2018 was toxic.
That's the view of the esteemed Oxford Dictionaries. It has chosen the word as its annual "Word of the Year".
Defining the word as “poisonous”, Oxford said it had become a “descriptor for the year’s most talked about topics”. The dictionary pointed to a 45% rise in the number of times the word has been looked up on its website, and said it best captured “the ethos, mood, or preoccupations” of 2018.
First appearing in English in the mid-17th century, from the medieval Latin toxicus, “toxic” has also been used to describe workplaces, schools, relationships, cultures and stress over the last year.
It said the #MeToo movement "put the spotlight on toxic masculinity" while in politics the word has been applied to the "rhetoric, policies, agendas and legacies of leaders and governments around the globe."
However, the word was most associated with the word “chemical”, appearing most frequently in discussions about the environment, including “toxic substance”, “toxic gas”, “toxic waste” and “toxic air”.
The debate fostered by the Brexit vote has also been described as a toxic environment, said the dictionary, while social media platforms “have come under fire for the toxic impact they have on our mental health”.
Last year's word of the year was 'youthquake', defined as ‘a significant cultural, political, or social change arising from the actions or influence of young people.’
Last week Collins Dictionary chose the term “single-use”, referring to products made to be used once and then thrown away, as its word of the year.
Primarily a word used in the UK, cakeism is the belief that it is possible to enjoy or take advantage of both of two desirable but mutually exclusive alternatives at once.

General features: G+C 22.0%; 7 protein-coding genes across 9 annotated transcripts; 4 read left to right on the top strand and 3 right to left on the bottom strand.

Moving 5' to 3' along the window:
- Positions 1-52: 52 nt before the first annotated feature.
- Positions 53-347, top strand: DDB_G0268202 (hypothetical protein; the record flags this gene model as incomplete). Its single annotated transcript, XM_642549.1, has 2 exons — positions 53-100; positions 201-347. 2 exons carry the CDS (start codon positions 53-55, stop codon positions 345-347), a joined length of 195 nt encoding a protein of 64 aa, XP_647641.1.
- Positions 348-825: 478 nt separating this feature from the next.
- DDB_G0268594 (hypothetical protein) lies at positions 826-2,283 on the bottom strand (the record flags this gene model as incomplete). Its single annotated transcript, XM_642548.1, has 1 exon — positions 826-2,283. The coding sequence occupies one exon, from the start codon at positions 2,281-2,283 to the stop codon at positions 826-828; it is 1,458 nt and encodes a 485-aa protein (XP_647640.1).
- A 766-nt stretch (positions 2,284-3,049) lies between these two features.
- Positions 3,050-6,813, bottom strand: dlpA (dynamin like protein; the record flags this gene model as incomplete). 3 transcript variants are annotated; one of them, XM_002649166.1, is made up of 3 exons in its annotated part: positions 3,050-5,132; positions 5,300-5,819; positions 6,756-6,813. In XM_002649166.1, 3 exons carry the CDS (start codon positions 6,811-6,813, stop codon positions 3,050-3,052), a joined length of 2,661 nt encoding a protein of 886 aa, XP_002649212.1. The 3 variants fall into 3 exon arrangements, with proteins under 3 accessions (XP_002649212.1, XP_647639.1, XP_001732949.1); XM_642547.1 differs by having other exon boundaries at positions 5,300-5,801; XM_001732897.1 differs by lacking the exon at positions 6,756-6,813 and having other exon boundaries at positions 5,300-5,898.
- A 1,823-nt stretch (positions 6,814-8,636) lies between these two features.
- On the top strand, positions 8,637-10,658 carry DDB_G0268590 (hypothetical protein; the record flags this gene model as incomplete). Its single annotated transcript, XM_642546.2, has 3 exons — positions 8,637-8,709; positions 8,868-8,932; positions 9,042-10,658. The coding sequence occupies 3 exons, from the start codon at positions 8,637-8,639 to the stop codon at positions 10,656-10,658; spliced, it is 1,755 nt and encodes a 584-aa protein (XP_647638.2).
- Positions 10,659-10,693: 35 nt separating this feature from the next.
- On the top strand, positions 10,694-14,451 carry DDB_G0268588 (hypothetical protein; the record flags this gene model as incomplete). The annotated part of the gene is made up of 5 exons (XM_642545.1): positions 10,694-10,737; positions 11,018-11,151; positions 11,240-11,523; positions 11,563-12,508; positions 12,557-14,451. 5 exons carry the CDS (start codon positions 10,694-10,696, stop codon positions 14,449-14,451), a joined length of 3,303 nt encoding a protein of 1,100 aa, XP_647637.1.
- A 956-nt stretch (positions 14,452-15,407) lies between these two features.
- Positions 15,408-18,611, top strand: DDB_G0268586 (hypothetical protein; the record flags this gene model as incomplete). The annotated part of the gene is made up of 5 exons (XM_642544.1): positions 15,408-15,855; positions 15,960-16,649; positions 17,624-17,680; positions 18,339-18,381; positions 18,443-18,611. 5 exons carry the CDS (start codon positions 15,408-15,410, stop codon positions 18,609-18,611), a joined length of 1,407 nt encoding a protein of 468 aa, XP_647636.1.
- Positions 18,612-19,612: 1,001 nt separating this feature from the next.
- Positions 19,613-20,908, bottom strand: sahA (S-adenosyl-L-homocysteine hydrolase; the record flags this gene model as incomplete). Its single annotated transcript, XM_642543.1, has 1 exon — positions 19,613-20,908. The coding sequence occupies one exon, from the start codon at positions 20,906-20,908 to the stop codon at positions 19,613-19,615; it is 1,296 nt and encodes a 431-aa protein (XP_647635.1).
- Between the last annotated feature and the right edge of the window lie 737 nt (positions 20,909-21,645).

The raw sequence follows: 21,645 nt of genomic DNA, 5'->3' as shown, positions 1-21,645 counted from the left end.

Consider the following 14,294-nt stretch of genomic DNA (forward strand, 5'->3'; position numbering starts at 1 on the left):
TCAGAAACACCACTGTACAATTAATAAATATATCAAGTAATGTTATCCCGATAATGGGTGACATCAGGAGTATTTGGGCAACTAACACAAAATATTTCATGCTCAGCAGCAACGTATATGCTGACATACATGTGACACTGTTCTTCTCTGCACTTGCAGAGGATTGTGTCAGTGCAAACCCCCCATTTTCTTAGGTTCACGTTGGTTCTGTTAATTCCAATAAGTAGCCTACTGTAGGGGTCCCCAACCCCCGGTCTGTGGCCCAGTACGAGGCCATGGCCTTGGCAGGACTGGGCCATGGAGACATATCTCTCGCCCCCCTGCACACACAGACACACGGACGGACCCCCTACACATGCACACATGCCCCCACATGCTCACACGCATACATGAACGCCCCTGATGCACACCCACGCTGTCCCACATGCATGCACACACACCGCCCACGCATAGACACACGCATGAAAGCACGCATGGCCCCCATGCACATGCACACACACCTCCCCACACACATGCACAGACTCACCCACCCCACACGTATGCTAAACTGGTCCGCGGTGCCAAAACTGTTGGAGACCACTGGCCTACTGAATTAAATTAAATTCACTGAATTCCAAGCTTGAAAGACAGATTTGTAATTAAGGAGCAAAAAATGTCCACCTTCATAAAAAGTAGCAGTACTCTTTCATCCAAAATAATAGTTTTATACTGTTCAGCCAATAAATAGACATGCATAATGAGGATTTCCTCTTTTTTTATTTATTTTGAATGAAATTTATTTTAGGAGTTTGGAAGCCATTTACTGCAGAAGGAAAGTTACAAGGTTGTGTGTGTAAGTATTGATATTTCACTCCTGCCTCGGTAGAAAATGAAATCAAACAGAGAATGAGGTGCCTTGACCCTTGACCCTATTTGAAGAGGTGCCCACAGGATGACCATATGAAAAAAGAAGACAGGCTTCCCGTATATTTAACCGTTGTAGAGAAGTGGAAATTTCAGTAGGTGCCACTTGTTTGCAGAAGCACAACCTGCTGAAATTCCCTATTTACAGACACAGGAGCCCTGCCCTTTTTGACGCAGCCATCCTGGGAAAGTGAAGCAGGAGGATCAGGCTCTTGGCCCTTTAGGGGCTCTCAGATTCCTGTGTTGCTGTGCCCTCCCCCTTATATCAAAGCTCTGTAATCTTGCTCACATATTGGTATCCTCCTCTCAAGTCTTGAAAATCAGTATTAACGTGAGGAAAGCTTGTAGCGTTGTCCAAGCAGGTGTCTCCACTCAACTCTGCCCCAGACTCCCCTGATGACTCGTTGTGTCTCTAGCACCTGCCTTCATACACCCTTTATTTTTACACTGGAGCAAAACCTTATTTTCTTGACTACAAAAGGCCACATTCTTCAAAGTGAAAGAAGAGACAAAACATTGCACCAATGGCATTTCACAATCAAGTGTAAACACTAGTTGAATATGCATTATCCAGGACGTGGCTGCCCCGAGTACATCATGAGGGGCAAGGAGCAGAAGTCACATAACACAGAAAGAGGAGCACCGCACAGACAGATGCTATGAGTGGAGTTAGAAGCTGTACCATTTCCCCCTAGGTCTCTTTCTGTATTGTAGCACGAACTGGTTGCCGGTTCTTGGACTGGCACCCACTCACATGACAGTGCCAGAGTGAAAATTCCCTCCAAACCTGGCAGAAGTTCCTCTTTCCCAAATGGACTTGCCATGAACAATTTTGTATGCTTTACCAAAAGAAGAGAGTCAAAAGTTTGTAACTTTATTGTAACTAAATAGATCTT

Typically used in the UK as a derogatory term for an older middle-class white man whose face becomes flushed due to anger when expressing political (typically right-wing) opinions.
The action of manipulating someone by psychological means into accepting a false depiction of reality or doubting their own sanity.
Incel, short for ‘involuntarily celibate’, is used as a self-descriptor by members of an online subculture who typically deem themselves chronically unable to attract romantic or sexual partners. They hold views that are hostile towards to women and to men who are sexually active.
Orbiting is the action of abruptly withdrawing from direct communication with someone while still monitoring, and sometimes responding to, their activity on social media.
An excessive number of tourist visits to a popular destination or attraction, resulting in damage to the local environment and historical sites and in poorer quality of life for residents.